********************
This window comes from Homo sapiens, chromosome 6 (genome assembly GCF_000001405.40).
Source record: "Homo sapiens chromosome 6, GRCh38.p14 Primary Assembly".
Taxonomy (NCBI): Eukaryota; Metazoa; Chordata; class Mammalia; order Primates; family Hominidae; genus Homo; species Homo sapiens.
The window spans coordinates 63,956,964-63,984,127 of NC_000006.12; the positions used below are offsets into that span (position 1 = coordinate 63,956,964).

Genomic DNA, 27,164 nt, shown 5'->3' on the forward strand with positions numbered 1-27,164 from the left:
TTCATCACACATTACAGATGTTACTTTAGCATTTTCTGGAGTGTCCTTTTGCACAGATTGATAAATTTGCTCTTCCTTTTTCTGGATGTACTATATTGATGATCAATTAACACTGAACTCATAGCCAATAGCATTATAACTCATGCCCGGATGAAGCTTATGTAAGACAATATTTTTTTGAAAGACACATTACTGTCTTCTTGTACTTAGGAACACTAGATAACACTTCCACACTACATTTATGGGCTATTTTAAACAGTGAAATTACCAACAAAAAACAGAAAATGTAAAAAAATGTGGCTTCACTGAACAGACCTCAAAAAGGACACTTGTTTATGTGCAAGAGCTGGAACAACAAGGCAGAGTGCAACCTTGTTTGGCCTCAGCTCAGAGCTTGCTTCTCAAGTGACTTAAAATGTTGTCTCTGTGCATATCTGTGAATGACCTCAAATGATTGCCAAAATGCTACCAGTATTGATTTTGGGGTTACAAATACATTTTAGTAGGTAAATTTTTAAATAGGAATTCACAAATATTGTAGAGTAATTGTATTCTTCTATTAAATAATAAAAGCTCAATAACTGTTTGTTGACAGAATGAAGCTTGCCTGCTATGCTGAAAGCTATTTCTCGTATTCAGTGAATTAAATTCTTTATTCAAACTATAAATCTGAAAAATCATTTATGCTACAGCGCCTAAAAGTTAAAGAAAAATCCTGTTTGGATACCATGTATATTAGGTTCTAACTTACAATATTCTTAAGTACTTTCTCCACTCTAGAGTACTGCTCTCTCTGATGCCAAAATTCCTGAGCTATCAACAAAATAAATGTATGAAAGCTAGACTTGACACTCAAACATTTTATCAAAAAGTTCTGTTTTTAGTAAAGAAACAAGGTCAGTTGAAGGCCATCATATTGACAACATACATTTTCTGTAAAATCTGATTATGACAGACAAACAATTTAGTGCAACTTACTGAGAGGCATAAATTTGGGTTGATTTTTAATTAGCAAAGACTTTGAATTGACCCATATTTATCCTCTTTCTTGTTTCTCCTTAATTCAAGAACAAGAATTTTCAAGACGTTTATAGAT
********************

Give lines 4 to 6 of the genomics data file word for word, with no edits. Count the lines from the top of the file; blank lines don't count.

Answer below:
The window spans coordinates 63,956,964-63,984,127 of NC_000006.12; the positions used below are offsets into that span (position 1 = coordinate 63,956,964).

Genomic DNA, 27,164 nt, shown 5'->3' on the forward strand with positions numbered 1-27,164 from the left:
TTCATCACACATTACAGATGTTACTTTAGCATTTTCTGGAGTGTCCTTTTGCACAGATTGATAAATTTGCTCTTCCTTTTTCTGGATGTACTATATTGATGATCAATTAACACTGAACTCATAGCCAATAGCATTATAACTCATGCCCGGATGAAGCTTATGTAAGACAATATTTTTTTGAAAGACACATTACTGTCTTCTTGTACTTAGGAACACTAGATAACACTTCCACACTACATTTATGGGCTATTTTAAACAGTGAAATTACCAACAAAAAACAGAAAATGTAAAAAAATGTGGCTTCACTGAACAGACCTCAAAAAGGACACTTGTTTATGTGCAAGAGCTGGAACAACAAGGCAGAGTGCAACCTTGTTTGGCCTCAGCTCAGAGCTTGCTTCTCAAGTGACTTAAAATGTTGTCTCTGTGCATATCTGTGAATGACCTCAAATGATTGCCAAAATGCTACCAGTATTGATTTTGGGGTTACAAATACATTTTAGTAGGTAAATTTTTAAATAGGAATTCACAAATATTGTAGAGTAATTGTATTCTTCTATTAAATAATAAAAGCTCAATAACTGTTTGTTGACAGAATGAAGCTTGCCTGCTATGCTGAAAGCTATTTCTCGTATTCAGTGAATTAAATTCTTTATTCAAACTATAAATCTGAAAAATCATTTATGCTACAGCGCCTAAAAGTTAAAGAAAAATCCTGTTTGGATACCATGTATATTAGGTTCTAACTTACAATATTCTTAAGTACTTTCTCCACTCTAGAGTACTGCTCTCTCTGATGCCAAAATTCCTGAGCTATCAACAAAATAAATGTATGAAAGCTAGACTTGACACTCAAACATTTTATCAAAAAGTTCTGTTTTTAGTAAAGAAACAAGGTCAGTTGAAGGCCATCATATTGACAACATACATTTTCTGTAAAATCTGATTATGACAGACAAACAATTTAGTGCAACTTACTGAGAGGCATAAATTTGGGTTGATTTTTAATTAGCAAAGACTTTGAATTGACCCATATTTATCCTCTTTCTTGTTTCTCCTTAATTCAAGAACAAGAATTTTCAAGACGTTTATAGAT